FOR WE AUTO enthusiasts who are Christian, I fear that the sparkle of chrome and clear-coat paint often lures our eyes away from the brightness of the real prize. This occurs naturally. For as persons who work toward perfection in a car restoration craft, we strive for accuracy. Like in eyeballing the precise gap between a trunk lid and fenders when restoring a classic car, we often find that taking proper measurements can be difficult. Yet we find it rewarding. We meticulous car people know that careful measurements often can make the difference between doing what is known as the best restoration job... or just cranking out something run of the mill.

 I remember a particular time in my own life when instructions about measurements became extremely important. The occasion occurred after I was enrolled in a tool and die apprenticeship class. In the ‘60s, I had been hired by the Budd Company in Philadelphia PA. I was placed in a class with other apprentices to learn the trade. Told by the instructor that when the class was completed, I would take my place as an apprentice alongside experienced journeyman machinists… with their help... I would get my hands-on training.

The first class seemed rather simple. It was about how to read a ruler. Yes, indeed…       a ruler. I snorted a little when hearing him. I thought, “Anyone can read a ruler.”

But the ruler was called a “scale”. The metal scale given to us displayed measured lengths in both US Standard and Metric measurements, Now, you may know that US standard measurement work in increments of 12, like the number of our Lord’s disciples. Metrics on the other hand measure in tens… like the Ten Commandments… those laws which show us our shortcomings when comparing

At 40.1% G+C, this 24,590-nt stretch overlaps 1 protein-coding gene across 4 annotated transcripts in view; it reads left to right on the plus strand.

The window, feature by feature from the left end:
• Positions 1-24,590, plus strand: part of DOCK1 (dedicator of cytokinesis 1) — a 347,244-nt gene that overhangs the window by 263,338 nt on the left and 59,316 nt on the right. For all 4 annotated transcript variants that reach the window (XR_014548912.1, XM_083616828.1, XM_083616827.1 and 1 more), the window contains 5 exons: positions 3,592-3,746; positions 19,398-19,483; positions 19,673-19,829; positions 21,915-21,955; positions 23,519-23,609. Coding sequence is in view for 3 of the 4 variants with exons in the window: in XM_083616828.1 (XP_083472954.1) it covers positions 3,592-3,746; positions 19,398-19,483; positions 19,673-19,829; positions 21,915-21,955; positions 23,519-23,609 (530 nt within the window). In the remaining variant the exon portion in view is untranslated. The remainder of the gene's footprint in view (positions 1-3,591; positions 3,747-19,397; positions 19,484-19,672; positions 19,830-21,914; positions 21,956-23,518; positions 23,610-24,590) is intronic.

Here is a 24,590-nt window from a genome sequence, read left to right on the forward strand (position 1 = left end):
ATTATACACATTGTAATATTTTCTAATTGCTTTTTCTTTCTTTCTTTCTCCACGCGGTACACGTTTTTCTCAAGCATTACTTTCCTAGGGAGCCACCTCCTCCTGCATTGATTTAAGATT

ourselves to God.

 On the scale, US measurements could capture distances as small as 1/64th of an inch, But here was the rub… we needed to do math in order to convert the measurements if we did not have a scale. I wasn’t that good at doing math. I struggled, but only with patient instruction and practice the conversions job became easier. It was good to have a scale that read both.

 After we apprentices learned the scale, they then introduced us to the micrometer. The “mike” could measure down to one ten thousands of an inch. In great detail they taught us, they wanted us to do well. With that skill beneath our belts we could be let

loose in the shop, much like the disciples were let loose by Jesus into the land of Israel.

 Under a master craftsman’s watchful eye, we thus began to work in the shop and were taught measuring. We learned in microscopic exactness the difficulties to be encountered when we measured a solid object. We first filed and measured a metal cube, exactly one

Divine Measuring Scale...

Then I was given a measuring rod like a staff, and I was told: “Rise and measure the temple of God and the altar and those who worship there, but do not measure the court outside the temple; leave that out, for it is given over to the nations, and they will trample over the holy city for forty-two months. (Revelation 11:1)